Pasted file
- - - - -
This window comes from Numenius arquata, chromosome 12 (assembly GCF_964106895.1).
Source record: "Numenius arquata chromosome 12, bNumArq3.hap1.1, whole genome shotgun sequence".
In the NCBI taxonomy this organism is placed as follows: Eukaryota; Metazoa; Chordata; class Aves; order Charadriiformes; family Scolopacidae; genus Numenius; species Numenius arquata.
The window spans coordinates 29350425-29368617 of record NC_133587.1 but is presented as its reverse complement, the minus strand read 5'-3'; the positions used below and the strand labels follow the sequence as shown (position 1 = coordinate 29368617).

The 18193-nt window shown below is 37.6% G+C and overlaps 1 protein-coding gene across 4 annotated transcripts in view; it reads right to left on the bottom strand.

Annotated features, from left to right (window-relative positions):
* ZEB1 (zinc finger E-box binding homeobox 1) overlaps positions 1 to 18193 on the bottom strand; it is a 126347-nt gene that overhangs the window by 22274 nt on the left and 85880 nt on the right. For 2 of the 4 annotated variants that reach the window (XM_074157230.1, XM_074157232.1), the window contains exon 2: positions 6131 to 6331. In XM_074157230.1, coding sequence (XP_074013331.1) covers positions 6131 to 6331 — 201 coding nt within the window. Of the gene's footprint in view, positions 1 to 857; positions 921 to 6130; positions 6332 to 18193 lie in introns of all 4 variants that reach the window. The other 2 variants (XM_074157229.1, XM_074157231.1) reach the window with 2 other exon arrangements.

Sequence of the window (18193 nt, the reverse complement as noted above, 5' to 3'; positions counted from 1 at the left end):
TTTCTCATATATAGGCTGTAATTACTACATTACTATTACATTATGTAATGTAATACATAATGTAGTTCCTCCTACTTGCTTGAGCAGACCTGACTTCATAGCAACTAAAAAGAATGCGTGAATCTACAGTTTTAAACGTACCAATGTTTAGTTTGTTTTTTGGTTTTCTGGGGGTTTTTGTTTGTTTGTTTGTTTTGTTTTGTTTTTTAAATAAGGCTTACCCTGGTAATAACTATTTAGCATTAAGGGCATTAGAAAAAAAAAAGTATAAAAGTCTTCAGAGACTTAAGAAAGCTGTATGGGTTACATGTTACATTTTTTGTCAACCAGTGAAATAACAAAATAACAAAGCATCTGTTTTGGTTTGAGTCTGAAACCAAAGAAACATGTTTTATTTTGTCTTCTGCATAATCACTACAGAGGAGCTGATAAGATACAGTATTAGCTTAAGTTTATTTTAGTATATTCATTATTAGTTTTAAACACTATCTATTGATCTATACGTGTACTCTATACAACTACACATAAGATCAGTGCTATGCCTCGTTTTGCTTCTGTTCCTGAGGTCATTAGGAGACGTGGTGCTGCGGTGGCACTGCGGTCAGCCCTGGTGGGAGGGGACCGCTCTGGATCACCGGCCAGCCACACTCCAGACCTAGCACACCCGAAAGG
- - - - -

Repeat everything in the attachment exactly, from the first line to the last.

This window comes from Numenius arquata, chromosome 12 (assembly GCF_964106895.1).
Source record: "Numenius arquata chromosome 12, bNumArq3.hap1.1, whole genome shotgun sequence".
In the NCBI taxonomy this organism is placed as follows: Eukaryota; Metazoa; Chordata; class Aves; order Charadriiformes; family Scolopacidae; genus Numenius; species Numenius arquata.
The window spans coordinates 29350425-29368617 of record NC_133587.1 but is presented as its reverse complement, the minus strand read 5'-3'; the positions used below and the strand labels follow the sequence as shown (position 1 = coordinate 29368617).

The 18193-nt window shown below is 37.6% G+C and overlaps 1 protein-coding gene across 4 annotated transcripts in view; it reads right to left on the bottom strand.

Annotated features, from left to right (window-relative positions):
* ZEB1 (zinc finger E-box binding homeobox 1) overlaps positions 1 to 18193 on the bottom strand; it is a 126347-nt gene that overhangs the window by 22274 nt on the left and 85880 nt on the right. For 2 of the 4 annotated variants that reach the window (XM_074157230.1, XM_074157232.1), the window contains exon 2: positions 6131 to 6331. In XM_074157230.1, coding sequence (XP_074013331.1) covers positions 6131 to 6331 — 201 coding nt within the window. Of the gene's footprint in view, positions 1 to 857; positions 921 to 6130; positions 6332 to 18193 lie in introns of all 4 variants that reach the window. The other 2 variants (XM_074157229.1, XM_074157231.1) reach the window with 2 other exon arrangements.

Sequence of the window (18193 nt, the reverse complement as noted above, 5' to 3'; positions counted from 1 at the left end):
TTTCTCATATATAGGCTGTAATTACTACATTACTATTACATTATGTAATGTAATACATAATGTAGTTCCTCCTACTTGCTTGAGCAGACCTGACTTCATAGCAACTAAAAAGAATGCGTGAATCTACAGTTTTAAACGTACCAATGTTTAGTTTGTTTTTTGGTTTTCTGGGGGTTTTTGTTTGTTTGTTTGTTTTGTTTTGTTTTTTAAATAAGGCTTACCCTGGTAATAACTATTTAGCATTAAGGGCATTAGAAAAAAAAAAGTATAAAAGTCTTCAGAGACTTAAGAAAGCTGTATGGGTTACATGTTACATTTTTTGTCAACCAGTGAAATAACAAAATAACAAAGCATCTGTTTTGGTTTGAGTCTGAAACCAAAGAAACATGTTTTATTTTGTCTTCTGCATAATCACTACAGAGGAGCTGATAAGATACAGTATTAGCTTAAGTTTATTTTAGTATATTCATTATTAGTTTTAAACACTATCTATTGATCTATACGTGTACTCTATACAACTACACATAAGATCAGTGCTATGCCTCGTTTTGCTTCTGTTCCTGAGGTCATTAGGAGACGTGGTGCTGCGGTGGCACTGCGGTCAGCCCTGGTGGGAGGGGACCGCTCTGGATCACCGGCCAGCCACACTCCAGACCTAGCACACCCGAAAGG